COLLABORATION

Businesses don’t know the value of their data but universities can help

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How data-efficient is your business? Most businesses aren't.


By U2B Staff 

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Only 4 percent of companies in the UK report having the right expertise and tools to extract meaningful insights from data. Less than 10 percent use CRM to collect, store and share customer information within their business.

The others are “data novices”. They may read about the value of data-driven research and development in the news and emerging trends in data and analytics, but they aren’t sure how these apply to their business.

When it comes to harnessing data, some struggle to get out of the blocks while others still cannot grasp the power and value of the data in their hands. The latter scenario was not too long ago the most common – you don’t know what you don’t know, after all.

But in a rapidly advancing environment, all that has changed. It is estimated that data analytics will contribute over GBP46 billion a year to the UK economy by 2020 or nearly 2.2 percent of GDP. With that explosion of data, the walls of business are coming down and competition getting even tougher.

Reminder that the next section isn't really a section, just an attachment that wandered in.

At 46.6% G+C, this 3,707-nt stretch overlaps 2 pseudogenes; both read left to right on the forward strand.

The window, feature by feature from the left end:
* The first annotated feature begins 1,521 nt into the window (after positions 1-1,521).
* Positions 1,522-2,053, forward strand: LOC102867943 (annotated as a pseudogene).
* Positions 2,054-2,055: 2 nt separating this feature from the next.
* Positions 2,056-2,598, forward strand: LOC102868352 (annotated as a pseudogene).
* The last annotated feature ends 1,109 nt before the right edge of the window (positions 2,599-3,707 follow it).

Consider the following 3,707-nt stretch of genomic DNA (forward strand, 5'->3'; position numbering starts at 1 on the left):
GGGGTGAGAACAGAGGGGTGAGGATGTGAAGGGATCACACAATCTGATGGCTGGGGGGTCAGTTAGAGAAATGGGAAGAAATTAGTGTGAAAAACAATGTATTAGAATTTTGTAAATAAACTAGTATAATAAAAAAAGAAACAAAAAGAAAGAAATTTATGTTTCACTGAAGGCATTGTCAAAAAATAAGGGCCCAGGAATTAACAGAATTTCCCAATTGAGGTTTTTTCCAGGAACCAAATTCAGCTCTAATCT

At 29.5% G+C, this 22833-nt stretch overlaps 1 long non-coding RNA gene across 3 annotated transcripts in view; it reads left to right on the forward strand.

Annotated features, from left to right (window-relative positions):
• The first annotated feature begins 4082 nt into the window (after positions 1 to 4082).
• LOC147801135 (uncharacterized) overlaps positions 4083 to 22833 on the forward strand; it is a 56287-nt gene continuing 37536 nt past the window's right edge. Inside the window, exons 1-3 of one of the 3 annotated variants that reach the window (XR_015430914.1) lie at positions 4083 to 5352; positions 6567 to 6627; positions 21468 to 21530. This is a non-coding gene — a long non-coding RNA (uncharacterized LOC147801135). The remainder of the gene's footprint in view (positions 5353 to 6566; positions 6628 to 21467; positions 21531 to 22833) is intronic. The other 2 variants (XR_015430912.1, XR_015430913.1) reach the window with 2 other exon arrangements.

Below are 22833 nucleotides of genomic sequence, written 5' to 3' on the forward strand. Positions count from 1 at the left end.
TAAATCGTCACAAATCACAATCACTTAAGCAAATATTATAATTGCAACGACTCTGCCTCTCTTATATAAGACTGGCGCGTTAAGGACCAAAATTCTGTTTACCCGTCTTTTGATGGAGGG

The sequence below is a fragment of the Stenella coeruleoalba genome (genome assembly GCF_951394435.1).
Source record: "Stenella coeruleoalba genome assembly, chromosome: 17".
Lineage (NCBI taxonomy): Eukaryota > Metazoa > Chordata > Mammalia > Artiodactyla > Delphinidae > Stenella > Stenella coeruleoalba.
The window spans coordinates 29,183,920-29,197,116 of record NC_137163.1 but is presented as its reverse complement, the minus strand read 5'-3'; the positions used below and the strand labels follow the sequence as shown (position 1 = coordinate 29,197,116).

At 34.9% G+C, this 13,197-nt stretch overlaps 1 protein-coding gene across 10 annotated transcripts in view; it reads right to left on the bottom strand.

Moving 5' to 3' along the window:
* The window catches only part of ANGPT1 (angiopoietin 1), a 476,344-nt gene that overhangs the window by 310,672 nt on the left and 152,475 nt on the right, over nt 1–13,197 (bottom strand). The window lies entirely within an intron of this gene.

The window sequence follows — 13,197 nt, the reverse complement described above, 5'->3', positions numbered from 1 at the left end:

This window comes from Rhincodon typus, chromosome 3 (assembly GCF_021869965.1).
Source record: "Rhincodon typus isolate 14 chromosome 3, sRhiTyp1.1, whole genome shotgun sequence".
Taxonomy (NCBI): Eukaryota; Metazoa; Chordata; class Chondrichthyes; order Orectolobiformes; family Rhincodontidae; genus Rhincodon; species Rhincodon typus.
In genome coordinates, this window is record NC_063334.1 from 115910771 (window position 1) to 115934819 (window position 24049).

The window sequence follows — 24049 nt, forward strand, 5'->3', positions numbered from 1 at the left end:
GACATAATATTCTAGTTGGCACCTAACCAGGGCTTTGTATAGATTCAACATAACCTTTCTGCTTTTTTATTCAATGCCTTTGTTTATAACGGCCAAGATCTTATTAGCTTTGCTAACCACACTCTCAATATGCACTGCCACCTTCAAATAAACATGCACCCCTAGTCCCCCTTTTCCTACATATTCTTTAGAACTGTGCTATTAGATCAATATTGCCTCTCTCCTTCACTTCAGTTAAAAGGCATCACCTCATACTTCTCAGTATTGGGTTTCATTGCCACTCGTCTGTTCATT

Even the mom and pop stores of today know they’re not only competing with their local peers in the same industry. Like everyone else, they too operate in a global marketplace, with direct and indirect competitors coming from across multiple industries.

And more and more, businesses have become aware that they’re likely sitting on a treasure trove of data just waiting to be mined. They also know that information gleaned from data-driven R&D could potentially be the very catalyst they need to grow their bottom lines and survive the increasingly competitive landscape.

The UK government wants to raise UK investment in R&D to 2.4 percent of GDP by 2027 and 3 percent in the long term. To achieve this, businesses must take advantage of new trends to innovate and grow.

But where should they start? How?

Nexus Leeds, Leeds University’s GBP40 million innovation hub, says partnerships with universities are one surefire way forward.